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Dracula (1992)

The centuries old vampire Count Dracula comes to England to seduce his barrister Jonathan Harker's fiancée Mina Murray and inflict havoc in the foreign land.

Writers:

(novel), (screenplay)
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Popularity
627 ( 122)

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Won 3 Oscars. Another 15 wins & 18 nominations. See more awards »
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Cast

Cast overview, first billed only:
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Quincey P. Morris (as Bill Campbell)
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Dracula's Bride
Michaela Bercu ...
Dracula's Bride
Florina Kendrick ...
Dracula's Bride
Jay Robinson ...
Mr. Hawkins
I.M. Hobson ...
Hobbs
Laurie Franks ...
Lucy's Maid
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Storyline

This version of Dracula is closely based on Bram Stoker's classic novel of the same name. A young lawyer (Jonathan Harker) is assigned to a gloomy village in the mists of eastern Europe. He is captured and imprisoned by the undead vampire Dracula, who travels to London, inspired by a photograph of Harker's betrothed, Mina Murray. In Britain, Dracula begins a reign of seduction and terror, draining the life from Mina's closest friend, Lucy Westenra. Lucy's friends gather together to try to drive Dracula away. Written by Goth <brooks@odie.ee.wits.ac.za>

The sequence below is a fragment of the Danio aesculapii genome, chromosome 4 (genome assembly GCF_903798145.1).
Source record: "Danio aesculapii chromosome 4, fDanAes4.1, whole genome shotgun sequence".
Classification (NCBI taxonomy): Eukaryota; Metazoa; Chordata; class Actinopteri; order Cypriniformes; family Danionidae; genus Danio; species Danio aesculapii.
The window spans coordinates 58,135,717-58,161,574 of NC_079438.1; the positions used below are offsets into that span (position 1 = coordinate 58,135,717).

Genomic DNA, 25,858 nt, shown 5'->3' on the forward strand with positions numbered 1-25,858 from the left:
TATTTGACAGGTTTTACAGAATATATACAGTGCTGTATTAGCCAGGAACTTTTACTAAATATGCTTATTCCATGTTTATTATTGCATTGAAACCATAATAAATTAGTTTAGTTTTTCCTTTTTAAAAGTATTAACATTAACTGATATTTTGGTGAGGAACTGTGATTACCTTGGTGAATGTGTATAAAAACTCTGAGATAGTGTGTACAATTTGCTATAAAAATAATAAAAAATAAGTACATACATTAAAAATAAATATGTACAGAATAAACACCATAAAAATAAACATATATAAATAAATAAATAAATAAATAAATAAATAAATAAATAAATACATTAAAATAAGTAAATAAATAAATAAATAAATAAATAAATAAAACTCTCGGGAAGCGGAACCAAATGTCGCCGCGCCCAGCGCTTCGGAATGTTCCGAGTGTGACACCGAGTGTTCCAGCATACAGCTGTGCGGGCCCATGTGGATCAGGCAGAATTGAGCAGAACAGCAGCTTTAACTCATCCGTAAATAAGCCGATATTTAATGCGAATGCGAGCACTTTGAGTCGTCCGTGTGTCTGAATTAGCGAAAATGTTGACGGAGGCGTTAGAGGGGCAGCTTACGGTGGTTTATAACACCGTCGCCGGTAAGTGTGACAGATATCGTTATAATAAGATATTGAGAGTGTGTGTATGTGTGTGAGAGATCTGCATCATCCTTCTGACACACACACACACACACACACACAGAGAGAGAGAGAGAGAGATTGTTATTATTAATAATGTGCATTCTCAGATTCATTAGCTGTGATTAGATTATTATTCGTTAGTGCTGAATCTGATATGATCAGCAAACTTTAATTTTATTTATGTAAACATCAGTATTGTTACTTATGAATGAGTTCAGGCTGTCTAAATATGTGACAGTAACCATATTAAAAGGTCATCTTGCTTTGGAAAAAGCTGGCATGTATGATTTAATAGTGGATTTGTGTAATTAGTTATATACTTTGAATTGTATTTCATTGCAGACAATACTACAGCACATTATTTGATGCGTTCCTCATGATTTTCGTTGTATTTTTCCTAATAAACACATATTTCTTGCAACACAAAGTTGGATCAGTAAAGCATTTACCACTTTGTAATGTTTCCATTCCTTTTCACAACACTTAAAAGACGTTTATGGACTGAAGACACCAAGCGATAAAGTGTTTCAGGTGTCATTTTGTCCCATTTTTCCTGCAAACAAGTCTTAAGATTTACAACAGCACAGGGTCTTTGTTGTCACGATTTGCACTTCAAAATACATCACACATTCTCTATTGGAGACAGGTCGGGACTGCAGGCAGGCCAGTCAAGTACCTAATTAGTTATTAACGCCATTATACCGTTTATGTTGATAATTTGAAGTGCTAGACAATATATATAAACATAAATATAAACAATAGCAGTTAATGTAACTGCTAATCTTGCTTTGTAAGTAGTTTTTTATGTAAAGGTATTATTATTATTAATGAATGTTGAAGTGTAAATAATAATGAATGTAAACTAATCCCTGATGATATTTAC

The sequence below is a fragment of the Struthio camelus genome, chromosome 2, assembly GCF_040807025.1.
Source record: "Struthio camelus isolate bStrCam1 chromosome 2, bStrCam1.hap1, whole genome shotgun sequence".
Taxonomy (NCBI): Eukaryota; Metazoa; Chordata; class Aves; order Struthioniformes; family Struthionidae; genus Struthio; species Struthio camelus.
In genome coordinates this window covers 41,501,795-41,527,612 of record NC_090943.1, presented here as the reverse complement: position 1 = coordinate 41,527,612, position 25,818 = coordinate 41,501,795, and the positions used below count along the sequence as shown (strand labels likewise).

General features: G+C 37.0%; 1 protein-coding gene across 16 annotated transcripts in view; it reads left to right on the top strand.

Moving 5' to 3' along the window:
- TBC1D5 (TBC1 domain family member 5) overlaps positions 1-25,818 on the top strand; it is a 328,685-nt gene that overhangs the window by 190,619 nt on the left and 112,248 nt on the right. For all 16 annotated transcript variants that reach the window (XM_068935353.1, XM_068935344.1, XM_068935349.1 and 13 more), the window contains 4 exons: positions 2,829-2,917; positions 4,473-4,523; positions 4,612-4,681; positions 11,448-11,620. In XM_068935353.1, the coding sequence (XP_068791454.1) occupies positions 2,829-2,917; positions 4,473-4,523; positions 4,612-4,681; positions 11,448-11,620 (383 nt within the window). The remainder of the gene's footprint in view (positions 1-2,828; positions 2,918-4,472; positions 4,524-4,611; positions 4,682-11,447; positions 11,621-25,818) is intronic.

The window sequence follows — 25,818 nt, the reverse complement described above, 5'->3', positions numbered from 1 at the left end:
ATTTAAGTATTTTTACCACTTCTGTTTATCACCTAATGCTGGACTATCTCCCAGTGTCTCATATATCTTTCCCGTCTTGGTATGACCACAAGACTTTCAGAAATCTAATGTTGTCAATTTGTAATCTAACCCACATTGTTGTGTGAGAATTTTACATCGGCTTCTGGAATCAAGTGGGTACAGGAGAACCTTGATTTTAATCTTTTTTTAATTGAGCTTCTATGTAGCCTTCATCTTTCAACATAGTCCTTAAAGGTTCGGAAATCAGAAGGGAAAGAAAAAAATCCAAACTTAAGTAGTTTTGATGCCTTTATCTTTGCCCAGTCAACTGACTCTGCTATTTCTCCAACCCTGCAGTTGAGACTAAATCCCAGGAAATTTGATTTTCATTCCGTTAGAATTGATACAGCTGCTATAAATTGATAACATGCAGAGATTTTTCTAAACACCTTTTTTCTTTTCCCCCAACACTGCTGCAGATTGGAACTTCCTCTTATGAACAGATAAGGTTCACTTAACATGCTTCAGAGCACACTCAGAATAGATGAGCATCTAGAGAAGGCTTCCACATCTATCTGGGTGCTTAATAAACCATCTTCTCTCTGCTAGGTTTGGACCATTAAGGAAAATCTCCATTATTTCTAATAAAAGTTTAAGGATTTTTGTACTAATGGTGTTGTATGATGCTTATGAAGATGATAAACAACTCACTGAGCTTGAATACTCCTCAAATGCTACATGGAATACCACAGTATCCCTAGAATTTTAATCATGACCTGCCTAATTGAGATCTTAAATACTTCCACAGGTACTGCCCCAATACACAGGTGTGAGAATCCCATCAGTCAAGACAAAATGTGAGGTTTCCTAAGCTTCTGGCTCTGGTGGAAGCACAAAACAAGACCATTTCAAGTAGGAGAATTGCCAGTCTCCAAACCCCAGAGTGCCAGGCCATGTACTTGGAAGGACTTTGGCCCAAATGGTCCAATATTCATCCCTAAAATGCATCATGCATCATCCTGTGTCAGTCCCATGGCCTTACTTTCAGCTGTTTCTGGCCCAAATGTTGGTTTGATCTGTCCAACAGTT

Plot Summary | Plot Synopsis

Taglines:

Love Never Dies See more »

Genres:

Horror

Motion Picture Rating (MPAA)

Rated R for sexuality and horror violence | See all certifications »

Parents Guide:

 »
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Details

Country:

Language:

| | | |

Release Date:

13 November 1992 (USA)  »

Also Known As:

Bram Stoker's Dracula  »

Filming Locations:

 »

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Box Office

Budget:

$40,000,000 (estimated)

Opening Weekend USA:

$30,521,679, 15 November 1992, Wide Release

Gross USA:

$82,522,790

Cumulative Worldwide Gross:

$215,862,692, 31 December 1993
See more on IMDbPro »

Company Credits

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Technical Specs

Runtime:

| (original cut)

Sound Mix:

Color:

(Technicolor)

Aspect Ratio:

1.85 : 1
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Did You Know?

Trivia